At the moment, about 105 million people in Europe call German their native language (they are native speakers) and about 80 million know German as a foreign language. Among the 11 languages of the European Union, the following languages are native (as a percentage of the total population of the EU countries):

  • German - 24%.
  • French - 16%
  • English - 16%
  • Italian - 16%
  • Spanish - 11%
  • Dutch - 6%
  • Portuguese - 3%
  • Swedish - 2%
  • Danish - 1%
  • Finnish - 1%

German language difficulties

When translating from German into English and vice versa, it is necessary to take into account some specific and quite extraordinary features of the German language.

As in any other language, the first difficulty for the translator is to choose the correct meaning of a polysemantic word. Even the basis of a word in German can have a variety of meanings depending on the subject in which it is used. So, the German der Zug is both a train and a procession, and the process of movement itself, and in the technical dictionary: air stream, jet, exhaust seal, tensile force, etc. All these meanings are united by a rather extensive general scheme, which the translator must understand more intuitively than just at the level of memorized meanings in the dictionary. At the same time, the need to find a more specific English correspondence requires the translator to have a mandatory knowledge of the subject, especially when performing a technical translation.

Inherent difficulties in oral and written German translation include, for example, the need to choose the correct form of the past tense when translating into German. To convey the precedence relation in German, a certain combination of verb forms is necessary, similar to the coordination of tenses in English and unusual for the Russian language, which can sometimes be difficult for a translator. When translating from German, for example, a complex system for conveying the German indirect style using both the subjunctive mood and special constructions with modal verbs can become a problem (cf., e.g.: Er will es nicht getan haben - He claims that he did not do it; Er soll es nicht getan haben - It is said that he did not do it). Other infinitive constructions that have no analogues in the English language can also make the translator's task difficult.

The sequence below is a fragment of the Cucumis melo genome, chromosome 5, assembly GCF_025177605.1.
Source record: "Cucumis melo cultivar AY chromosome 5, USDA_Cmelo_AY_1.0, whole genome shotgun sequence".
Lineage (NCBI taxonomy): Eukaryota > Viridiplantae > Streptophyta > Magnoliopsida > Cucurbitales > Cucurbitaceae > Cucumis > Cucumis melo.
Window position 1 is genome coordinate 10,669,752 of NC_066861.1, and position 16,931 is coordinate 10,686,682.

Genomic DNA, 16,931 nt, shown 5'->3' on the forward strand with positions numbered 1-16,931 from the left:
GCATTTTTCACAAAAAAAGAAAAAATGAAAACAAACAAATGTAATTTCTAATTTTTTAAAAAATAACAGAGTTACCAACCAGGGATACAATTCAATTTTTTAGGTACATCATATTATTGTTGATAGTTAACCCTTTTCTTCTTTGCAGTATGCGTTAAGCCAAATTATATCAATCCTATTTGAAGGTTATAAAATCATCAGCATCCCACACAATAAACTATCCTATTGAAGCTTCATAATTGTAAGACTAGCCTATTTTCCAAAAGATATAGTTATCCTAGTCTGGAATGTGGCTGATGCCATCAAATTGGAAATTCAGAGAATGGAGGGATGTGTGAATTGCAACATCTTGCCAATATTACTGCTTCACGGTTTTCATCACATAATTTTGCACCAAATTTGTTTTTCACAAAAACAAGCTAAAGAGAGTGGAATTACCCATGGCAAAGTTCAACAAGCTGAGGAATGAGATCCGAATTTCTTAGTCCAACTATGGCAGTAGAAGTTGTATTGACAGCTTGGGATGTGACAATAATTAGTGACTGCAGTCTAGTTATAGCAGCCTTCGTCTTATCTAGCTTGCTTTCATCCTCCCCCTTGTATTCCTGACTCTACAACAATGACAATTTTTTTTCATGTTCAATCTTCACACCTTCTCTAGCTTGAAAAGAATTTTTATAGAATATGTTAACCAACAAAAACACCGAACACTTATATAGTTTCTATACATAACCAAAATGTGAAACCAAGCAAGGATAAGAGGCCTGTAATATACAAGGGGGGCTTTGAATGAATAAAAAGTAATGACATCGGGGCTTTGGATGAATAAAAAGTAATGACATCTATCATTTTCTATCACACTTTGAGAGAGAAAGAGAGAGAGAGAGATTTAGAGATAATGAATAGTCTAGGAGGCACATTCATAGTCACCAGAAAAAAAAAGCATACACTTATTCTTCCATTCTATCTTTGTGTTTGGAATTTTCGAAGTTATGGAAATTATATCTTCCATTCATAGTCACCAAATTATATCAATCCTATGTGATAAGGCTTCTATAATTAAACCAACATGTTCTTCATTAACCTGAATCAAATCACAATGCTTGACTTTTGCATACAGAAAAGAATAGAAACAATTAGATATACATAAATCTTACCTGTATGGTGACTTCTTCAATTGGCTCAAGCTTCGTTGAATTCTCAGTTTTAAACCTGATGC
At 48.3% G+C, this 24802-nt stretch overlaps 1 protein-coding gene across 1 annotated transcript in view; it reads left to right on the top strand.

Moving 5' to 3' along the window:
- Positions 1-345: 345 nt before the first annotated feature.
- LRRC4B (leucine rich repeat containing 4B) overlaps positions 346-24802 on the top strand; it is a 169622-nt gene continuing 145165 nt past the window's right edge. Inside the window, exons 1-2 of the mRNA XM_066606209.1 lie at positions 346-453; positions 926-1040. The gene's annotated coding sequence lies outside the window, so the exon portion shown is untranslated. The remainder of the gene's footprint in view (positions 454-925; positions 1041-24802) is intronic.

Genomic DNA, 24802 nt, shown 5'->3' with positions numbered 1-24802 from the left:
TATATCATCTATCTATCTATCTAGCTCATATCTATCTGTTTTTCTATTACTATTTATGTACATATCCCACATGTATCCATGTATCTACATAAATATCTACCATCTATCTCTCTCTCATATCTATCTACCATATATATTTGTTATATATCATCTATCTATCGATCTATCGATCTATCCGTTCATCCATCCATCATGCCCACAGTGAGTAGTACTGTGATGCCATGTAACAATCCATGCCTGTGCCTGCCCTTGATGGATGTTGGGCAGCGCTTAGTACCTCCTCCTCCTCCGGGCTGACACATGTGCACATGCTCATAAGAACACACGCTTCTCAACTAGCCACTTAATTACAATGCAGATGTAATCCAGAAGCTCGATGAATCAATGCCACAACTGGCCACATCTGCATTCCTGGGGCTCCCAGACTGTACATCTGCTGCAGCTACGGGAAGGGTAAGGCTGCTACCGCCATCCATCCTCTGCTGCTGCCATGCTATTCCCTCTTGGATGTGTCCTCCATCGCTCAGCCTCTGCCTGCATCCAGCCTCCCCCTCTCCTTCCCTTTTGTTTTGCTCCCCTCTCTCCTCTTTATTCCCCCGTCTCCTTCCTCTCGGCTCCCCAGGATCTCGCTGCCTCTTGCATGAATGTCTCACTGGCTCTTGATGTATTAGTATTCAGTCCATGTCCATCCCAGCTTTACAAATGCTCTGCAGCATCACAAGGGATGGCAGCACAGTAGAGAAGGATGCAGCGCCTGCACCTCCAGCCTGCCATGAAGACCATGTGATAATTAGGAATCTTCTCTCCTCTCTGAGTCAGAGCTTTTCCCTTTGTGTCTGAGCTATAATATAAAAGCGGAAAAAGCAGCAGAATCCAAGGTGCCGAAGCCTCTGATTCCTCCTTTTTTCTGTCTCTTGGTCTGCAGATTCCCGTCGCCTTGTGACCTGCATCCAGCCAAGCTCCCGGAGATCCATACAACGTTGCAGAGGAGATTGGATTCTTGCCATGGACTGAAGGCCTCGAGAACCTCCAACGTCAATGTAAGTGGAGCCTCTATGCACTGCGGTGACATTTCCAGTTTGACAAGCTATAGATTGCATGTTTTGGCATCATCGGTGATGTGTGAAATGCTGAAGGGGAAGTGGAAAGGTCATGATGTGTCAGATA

The German language creates absolutely special conditions for oral simultaneous translation. The German word order prescribes the last place in the subordinate clause for the conjugated part of the predicate. This means that its “semantic core”, which is sometimes preceded by a lot of secondary members, will be expressed only at the end of the sentence, which keeps the simultaneous interpreter on tenterhooks: either he has to guess the meaning of the verbal predicate, or he runs the risk of the translation sounding extremely unnatural to a foreign listener.

These and many other features of the German language sometimes create additional difficulties for translators and require them to have not only special knowledge, but also a rather rich experience in translation.

Some curiosities about German

German is the most popular and relevant language in Europe and one of the most widely spoken languages in the world. And although we are all more or less familiar with this language, there are many unusual and interesting facts about it that we never knew before.

  1. German, like English and Dutch, belongs to the West Germanic language group. It has official status not only in Germany, but also in Austria, Switzerland and the state of Liechtenstein.
  2. German is the mother tongue of 105 million people and another 80 million speak it as a foreign language. Approximately 7% of all global Internet users are native German speakers and approximately 12% of queries on the Google search engine are made in German. In other words, German is the tenth most spoken language in the world and the fifth most popular and used language on the Internet.
  3. According to the existing legend, this language once almost became the official language in the United States. In 1775, after the end of the American War of Independence, a meeting of the Continental Congress was held in Philadelphia, where the future language of the state was chosen by vote. And despite the fact that many voters confidently sought to sever all ties with England, the English language won, by a margin of only 1 vote.